On our tour we visited Mondsee, a small town outside of Salzburg which was used in the filming of the movie when they needed a church for the wedding scene at the end.  The altar inside the church is every bit as breathtaking as it looks in the film but we weren’t allowed up to the organ balcony to take a photo from the same point of view as the film!

The tour was really good fun and I’d recommend it to anyone going to Salzburg.  The scenery around the city though is reason enough to go there, and we’ve put it on our “places to come back to stay longer” list.

Not sure why I needed a photo
next to a big triangle! But when in Germany...
My broken German has definitely improved on this holiday and it came in handy again at our next stop in Munich.  Alison and myself are both vegetarians and it has been an interesting challenge as the concept doesn’t seem to have reached mainland Europe yet.  We need to figure out the right phrase for “Does this contain no meat whatsoever?” in each language we encounter.

Never leave home
without one!
In Munich we stayed at a “Jurgengasthaus” which is affiliated to Hostelling International and are almost like B&Bs back home!  Breakfast was included, which was a big bonus to we poor folk travelling without cooking facilities.  It rained while we were here which was a nice change to the heat we’ve had in most places but it meant that we didn’t get to experience the notorious English Garten in quite the same way as normal (apparently it’s not as reserved a place as the name suggests!)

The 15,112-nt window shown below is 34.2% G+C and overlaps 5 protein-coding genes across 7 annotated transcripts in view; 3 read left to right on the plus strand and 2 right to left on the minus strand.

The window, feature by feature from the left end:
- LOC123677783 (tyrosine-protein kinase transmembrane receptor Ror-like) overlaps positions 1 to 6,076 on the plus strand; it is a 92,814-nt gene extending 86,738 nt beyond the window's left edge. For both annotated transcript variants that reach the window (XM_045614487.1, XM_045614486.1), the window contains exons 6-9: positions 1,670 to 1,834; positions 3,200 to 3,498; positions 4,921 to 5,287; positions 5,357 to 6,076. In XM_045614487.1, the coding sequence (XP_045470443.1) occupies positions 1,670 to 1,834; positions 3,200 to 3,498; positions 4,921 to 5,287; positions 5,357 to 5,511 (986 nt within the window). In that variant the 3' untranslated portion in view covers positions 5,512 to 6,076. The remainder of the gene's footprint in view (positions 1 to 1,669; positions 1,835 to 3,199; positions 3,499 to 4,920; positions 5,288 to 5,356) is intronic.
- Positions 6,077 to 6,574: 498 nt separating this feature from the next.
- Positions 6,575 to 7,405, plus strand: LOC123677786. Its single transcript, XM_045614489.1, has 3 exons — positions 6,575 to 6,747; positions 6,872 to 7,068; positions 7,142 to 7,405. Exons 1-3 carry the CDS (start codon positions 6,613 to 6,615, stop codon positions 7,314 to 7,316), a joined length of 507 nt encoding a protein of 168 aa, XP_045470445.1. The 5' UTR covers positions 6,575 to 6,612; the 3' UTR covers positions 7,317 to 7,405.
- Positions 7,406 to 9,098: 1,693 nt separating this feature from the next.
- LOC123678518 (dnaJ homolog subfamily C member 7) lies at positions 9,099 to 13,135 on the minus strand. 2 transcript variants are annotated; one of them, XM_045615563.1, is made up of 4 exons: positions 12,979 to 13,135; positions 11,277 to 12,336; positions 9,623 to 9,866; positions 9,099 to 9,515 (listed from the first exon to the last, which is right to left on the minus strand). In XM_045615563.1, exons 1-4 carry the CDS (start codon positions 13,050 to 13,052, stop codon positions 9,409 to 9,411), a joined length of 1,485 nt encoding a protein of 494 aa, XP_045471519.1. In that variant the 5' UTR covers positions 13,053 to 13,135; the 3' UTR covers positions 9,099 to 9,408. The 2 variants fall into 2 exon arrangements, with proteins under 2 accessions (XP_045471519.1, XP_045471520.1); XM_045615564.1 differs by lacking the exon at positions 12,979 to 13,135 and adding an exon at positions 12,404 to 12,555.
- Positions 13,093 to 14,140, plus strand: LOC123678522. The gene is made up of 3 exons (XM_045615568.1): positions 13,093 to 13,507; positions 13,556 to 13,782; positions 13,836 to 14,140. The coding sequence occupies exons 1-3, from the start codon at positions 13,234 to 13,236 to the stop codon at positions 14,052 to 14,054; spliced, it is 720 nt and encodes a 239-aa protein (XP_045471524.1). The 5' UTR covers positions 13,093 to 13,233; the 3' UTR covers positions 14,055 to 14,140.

The gobsmacking Rathaus in Marienplatz.
(I have memories of using an international phone card
to ring home and speak to my family from a callbox
in the lefthand side of the square in this picture!)
We did see the main square in Munich though – Marienplatz – with the huge Rathaus council building and its famous glockenspiel which was really impressive when you think that it was made in the 19th century and had moving figures dancing and ringing bells for a good 10 minutes!

The cooler weather in Munich was to prove to be short-lived when we got to our next stop of Venice where we encountered mosquitos literally the size of small birds at the camp site we stayed at...

The second leg of our grand European Vacation
was at an end but the adventure was just beginning!
Next, we made a beeline due south into sunnier climes...

TO BE CONTINUED... NEXT MONTH!